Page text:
Worm Swag Review
A little bit of history
When I decided to get more seriously into worm farming, I was researching on various models of worm farms that I could use. Not knowing anything, then, about the importance of breahability, depth, surface area etc... what I was after was the look... Then I read a lot of good things about the Worm Inn and found the Red Worm Composting blog and The Worm Dude (the manufacturer) where you could see the product under tests and it was amazing. Jerry "The Worm dude" Gach was throwing all sort of scraps without chopping, like whole pumpkin, never torn or shred paper or cardboard etc... and the bin would digest all of it so fast. Later on I discovered that the secrets lies in the material being used: Cordura. It is durable but most importantly it is very breathable.
We need to remember that worms and other organisms in a worm farm are aerobic creatures: they need oxygen to live and thrive. In a plastic stacking system, air comes mainly from the top which is covered by a lid with just few tiny wholes, some models have small holes on the sides too. Other air flow locations are gaps between trays, the spigot if you leave it open and in some models the holes inside the legs. But still this is not enough and the proof is most of us always end up with a muddy vermicompost and not that light and fluffy material that we usually see in videos. This muddy condition can be fixed by feeding the worms more carbon rich material (carboard, newspaper etc...) in addition to the food scraps but it is still a pain. So those organisms need oxygen but the stacking bins are quite limited so the density of worms in those plastic trays are limited to the average of 2 lbs per sqft in ideal conditions. A CFT like Gargantua has an open top and bottom so airs comes in and flows much better and thus it can sustain double the density of worms up to 4 lbs per sqft in ideal conditions. The Worm Inn and its bigger brother the Worm Inn Mega on the other hand has air coming through from all direction thanks to the breathable fabric and can sustain up to 6 lbs per sqft in ideal conditions with some rare farmers claiming 8 lbs per sqft. Knowing that in practice 1 lbs of worms eat 1 lbs of food per week you can see how it will affect the amount of food scraps a bin can process depending on the worm density it can sustain.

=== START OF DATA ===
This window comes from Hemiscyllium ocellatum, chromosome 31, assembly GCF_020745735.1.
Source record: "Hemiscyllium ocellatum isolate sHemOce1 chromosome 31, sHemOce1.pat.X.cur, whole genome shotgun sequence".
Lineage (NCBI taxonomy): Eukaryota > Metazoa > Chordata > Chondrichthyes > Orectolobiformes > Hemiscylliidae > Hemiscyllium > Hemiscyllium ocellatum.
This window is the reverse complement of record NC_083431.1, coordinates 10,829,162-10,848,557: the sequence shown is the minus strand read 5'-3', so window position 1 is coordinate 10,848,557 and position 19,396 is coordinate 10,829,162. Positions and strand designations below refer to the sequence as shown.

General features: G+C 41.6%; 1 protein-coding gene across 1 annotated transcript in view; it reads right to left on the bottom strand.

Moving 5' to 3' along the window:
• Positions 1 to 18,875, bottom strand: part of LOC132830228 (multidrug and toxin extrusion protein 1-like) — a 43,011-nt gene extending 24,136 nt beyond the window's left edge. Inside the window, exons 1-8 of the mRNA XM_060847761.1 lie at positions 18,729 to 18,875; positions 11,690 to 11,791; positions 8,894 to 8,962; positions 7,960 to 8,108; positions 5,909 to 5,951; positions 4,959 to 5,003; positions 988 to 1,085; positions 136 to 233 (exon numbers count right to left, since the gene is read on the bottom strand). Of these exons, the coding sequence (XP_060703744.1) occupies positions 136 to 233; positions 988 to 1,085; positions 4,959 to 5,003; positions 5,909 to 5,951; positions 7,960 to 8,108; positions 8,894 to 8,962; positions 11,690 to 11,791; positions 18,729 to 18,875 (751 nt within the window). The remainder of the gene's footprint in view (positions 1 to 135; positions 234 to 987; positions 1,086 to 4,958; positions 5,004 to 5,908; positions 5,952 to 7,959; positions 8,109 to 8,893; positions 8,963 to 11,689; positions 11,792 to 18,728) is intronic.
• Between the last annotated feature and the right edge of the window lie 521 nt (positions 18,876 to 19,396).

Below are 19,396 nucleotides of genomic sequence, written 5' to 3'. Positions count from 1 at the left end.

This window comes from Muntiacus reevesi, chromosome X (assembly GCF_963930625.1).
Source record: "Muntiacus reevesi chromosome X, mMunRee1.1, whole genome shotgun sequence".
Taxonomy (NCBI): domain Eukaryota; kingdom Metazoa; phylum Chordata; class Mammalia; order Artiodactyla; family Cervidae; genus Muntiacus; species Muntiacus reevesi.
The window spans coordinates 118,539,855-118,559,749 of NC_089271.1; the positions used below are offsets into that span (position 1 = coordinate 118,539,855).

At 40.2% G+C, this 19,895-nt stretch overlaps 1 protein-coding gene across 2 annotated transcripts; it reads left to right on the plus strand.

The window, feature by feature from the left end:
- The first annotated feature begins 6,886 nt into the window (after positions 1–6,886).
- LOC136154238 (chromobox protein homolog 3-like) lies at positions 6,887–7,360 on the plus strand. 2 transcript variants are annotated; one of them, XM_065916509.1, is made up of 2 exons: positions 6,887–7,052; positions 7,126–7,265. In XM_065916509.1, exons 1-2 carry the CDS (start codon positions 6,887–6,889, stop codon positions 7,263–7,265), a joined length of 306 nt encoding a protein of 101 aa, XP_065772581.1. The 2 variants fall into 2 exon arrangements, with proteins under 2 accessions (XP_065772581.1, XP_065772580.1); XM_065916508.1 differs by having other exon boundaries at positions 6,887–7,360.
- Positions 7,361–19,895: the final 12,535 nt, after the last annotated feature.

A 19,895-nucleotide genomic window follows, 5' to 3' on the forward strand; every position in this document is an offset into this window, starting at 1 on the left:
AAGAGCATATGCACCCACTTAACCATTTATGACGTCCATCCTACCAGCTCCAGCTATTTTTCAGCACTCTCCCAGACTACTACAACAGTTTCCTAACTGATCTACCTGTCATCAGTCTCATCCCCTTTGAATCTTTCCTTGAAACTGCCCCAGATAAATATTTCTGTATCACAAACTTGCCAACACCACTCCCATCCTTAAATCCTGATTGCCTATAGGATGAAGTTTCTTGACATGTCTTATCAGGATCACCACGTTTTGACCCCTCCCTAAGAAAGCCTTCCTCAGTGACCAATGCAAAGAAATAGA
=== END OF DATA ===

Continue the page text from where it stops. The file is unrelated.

At the time I could not justify the price of a new worm bin let alone a Worm Inn shipped from the USA to Australia.
During my research I also noticed the Worm Swag which is an Australian worm farm and thought it was very similar to the Worm Inn. I then discovered that Bentley "Compost Guy" Christie from Red Worm Composting blog was inspired by the Worm Swag and created his poor man version of it using a pair of jeans he called The Creepy Pants Vermicomposter those pants then inspired one of his reader to create a more professional looking worm farm which very soon became the Worm Inn now owned by Jerry "Worm Dude" Gach (geez how would this sound to you: Quoc-Huy "Little Worm Farmer" Nguyen Dinh ?????!!!! ROFL).
My Worm Swag
So for a while, the Swag was a system I have considered many times but I needed to wait till I could financially afford one. With changes in my life and the worm business started, I decided to get a couple of them on Gumtree.
I was very excited when I received them few days ago but still waited till the weekend because my Thien-San my little 5 year old boy wanted to open the parcel with me.
So yesterday we all went opening those large parcels and San helped me setting it up and adding some bedding material in it. Here are some photos:
This is The Swag
The lid is made of a mesh fabric which allows great airflow and prevent flies from coming in
The mesh is held in place with velcro
San helping me with the setup
For those who prefer seing moving images, here is a little video:
I really love the idea and design. However if you don't have a tree or some hooks on the ceiling then you would need to buy the extra legs that cost almost the price of the Swag itself. But I liked seeing the Swag swining like a hammock when the breeze was blowing thru the alley. However I'm not sure how it will handle one of our Australian storms, that will be interesting and I will probably have another video for you guys ROLF.
The top diameter is 60cm (2 ft) which makes a surface area of 0.28 sqm (3 sqft) which is about half the surface area of Gargantua my CFT. The depth is only 43cm (17") form top to where I tied the rope on the bottom opening.
- it is easy to install: no screw, no glue, no parts to guess where they fit into. Being made of fabric all you need to do is expand it, attach the three ropes and suspend it somewhere
- no lid but a mesh cover means more airflow which a great advantage in terms of performance
- 3 sqft of surface area is great especially with the increased airflow will allow higher worm population density. Expecting it to reach and maybe exceed the max end of the average worm density in a regular plastic tray, so should be able to reach 2 lbs/sqft or a bit more. That means 6 lbs or more red wigglers consuming in average 6 lbs or more food scraps per week.